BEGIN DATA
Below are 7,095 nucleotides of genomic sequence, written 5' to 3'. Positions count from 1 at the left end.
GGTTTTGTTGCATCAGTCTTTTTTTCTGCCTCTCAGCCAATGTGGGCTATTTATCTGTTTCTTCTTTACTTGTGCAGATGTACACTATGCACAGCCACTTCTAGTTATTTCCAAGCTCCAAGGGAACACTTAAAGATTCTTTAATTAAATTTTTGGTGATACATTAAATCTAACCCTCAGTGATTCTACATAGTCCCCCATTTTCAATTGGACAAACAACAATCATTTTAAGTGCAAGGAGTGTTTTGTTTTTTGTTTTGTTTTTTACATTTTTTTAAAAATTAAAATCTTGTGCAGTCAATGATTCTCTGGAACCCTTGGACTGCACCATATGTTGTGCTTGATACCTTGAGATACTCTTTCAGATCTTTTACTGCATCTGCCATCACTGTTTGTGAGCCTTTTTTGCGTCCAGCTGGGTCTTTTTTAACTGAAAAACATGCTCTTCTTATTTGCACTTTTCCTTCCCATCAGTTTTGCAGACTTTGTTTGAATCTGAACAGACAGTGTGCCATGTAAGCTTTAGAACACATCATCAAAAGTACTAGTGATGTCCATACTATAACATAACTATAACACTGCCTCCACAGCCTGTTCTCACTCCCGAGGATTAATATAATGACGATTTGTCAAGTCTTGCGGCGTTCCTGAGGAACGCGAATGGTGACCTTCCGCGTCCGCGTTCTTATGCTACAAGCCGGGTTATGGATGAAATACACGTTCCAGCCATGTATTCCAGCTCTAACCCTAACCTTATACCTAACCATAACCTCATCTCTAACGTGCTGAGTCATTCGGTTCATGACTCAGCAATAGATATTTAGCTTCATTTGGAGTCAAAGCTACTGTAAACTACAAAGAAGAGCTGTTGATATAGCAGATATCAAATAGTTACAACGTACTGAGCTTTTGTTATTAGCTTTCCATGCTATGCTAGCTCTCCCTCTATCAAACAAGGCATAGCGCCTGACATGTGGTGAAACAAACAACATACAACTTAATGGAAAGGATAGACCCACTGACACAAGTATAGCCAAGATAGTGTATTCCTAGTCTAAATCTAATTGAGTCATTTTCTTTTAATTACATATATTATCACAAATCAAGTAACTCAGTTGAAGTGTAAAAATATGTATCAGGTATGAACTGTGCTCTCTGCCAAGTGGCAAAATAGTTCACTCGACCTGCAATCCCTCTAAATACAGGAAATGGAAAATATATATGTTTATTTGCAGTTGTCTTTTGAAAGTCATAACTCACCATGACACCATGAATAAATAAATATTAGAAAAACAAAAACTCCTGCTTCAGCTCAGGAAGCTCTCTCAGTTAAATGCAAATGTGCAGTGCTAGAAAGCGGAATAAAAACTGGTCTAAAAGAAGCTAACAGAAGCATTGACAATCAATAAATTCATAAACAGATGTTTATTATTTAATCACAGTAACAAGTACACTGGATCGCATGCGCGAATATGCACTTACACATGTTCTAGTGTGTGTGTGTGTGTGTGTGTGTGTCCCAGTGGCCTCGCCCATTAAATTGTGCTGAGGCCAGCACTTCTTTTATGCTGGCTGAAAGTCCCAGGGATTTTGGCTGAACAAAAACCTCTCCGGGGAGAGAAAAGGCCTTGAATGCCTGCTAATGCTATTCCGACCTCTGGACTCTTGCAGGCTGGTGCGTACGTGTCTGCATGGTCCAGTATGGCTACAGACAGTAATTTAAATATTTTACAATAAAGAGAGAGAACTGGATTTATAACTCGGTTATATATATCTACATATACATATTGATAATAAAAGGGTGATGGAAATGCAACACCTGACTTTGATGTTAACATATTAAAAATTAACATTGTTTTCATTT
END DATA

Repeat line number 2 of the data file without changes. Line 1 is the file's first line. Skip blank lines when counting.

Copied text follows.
GGTTTTGTTGCATCAGTCTTTTTTTCTGCCTCTCAGCCAATGTGGGCTATTTATCTGTTTCTTCTTTACTTGTGCAGATGTACACTATGCACAGCCACTTCTAGTTATTTCCAAGCTCCAAGGGAACACTTAAAGATTCTTTAATTAAATTTTTGGTGATACATTAAATCTAACCCTCAGTGATTCTACATAGTCCCCCATTTTCAATTGGACAAACAACAATCATTTTAAGTGCAAGGAGTGTTTTGTTTTTTGTTTTGTTTTTTACATTTTTTTAAAAATTAAAATCTTGTGCAGTCAATGATTCTCTGGAACCCTTGGACTGCACCATATGTTGTGCTTGATACCTTGAGATACTCTTTCAGATCTTTTACTGCATCTGCCATCACTGTTTGTGAGCCTTTTTTGCGTCCAGCTGGGTCTTTTTTAACTGAAAAACATGCTCTTCTTATTTGCACTTTTCCTTCCCATCAGTTTTGCAGACTTTGTTTGAATCTGAACAGACAGTGTGCCATGTAAGCTTTAGAACACATCATCAAAAGTACTAGTGATGTCCATACTATAACATAACTATAACACTGCCTCCACAGCCTGTTCTCACTCCCGAGGATTAATATAATGACGATTTGTCAAGTCTTGCGGCGTTCCTGAGGAACGCGAATGGTGACCTTCCGCGTCCGCGTTCTTATGCTACAAGCCGGGTTATGGATGAAATACACGTTCCAGCCATGTATTCCAGCTCTAACCCTAACCTTATACCTAACCATAACCTCATCTCTAACGTGCTGAGTCATTCGGTTCATGACTCAGCAATAGATATTTAGCTTCATTTGGAGTCAAAGCTACTGTAAACTACAAAGAAGAGCTGTTGATATAGCAGATATCAAATAGTTACAACGTACTGAGCTTTTGTTATTAGCTTTCCATGCTATGCTAGCTCTCCCTCTATCAAACAAGGCATAGCGCCTGACATGTGGTGAAACAAACAACATACAACTTAATGGAAAGGATAGACCCACTGACACAAGTATAGCCAAGATAGTGTATTCCTAGTCTAAATCTAATTGAGTCATTTTCTTTTAATTACATATATTATCACAAATCAAGTAACTCAGTTGAAGTGTAAAAATATGTATCAGGTATGAACTGTGCTCTCTGCCAAGTGGCAAAATAGTTCACTCGACCTGCAATCCCTCTAAATACAGGAAATGGAAAATATATATGTTTATTTGCAGTTGTCTTTTGAAAGTCATAACTCACCATGACACCATGAATAAATAAATATTAGAAAAACAAAAACTCCTGCTTCAGCTCAGGAAGCTCTCTCAGTTAAATGCAAATGTGCAGTGCTAGAAAGCGGAATAAAAACTGGTCTAAAAGAAGCTAACAGAAGCATTGACAATCAATAAATTCATAAACAGATGTTTATTATTTAATCACAGTAACAAGTACACTGGATCGCATGCGCGAATATGCACTTACACATGTTCTAGTGTGTGTGTGTGTGTGTGTGTGTGTCCCAGTGGCCTCGCCCATTAAATTGTGCTGAGGCCAGCACTTCTTTTATGCTGGCTGAAAGTCCCAGGGATTTTGGCTGAACAAAAACCTCTCCGGGGAGAGAAAAGGCCTTGAATGCCTGCTAATGCTATTCCGACCTCTGGACTCTTGCAGGCTGGTGCGTACGTGTCTGCATGGTCCAGTATGGCTACAGACAGTAATTTAAATATTTTACAATAAAGAGAGAGAACTGGATTTATAACTCGGTTATATATATCTACATATACATATTGATAATAAAAGGGTGATGGAAATGCAACACCTGACTTTGATGTTAACATATTAAAAATTAACATTGTTTTCATTT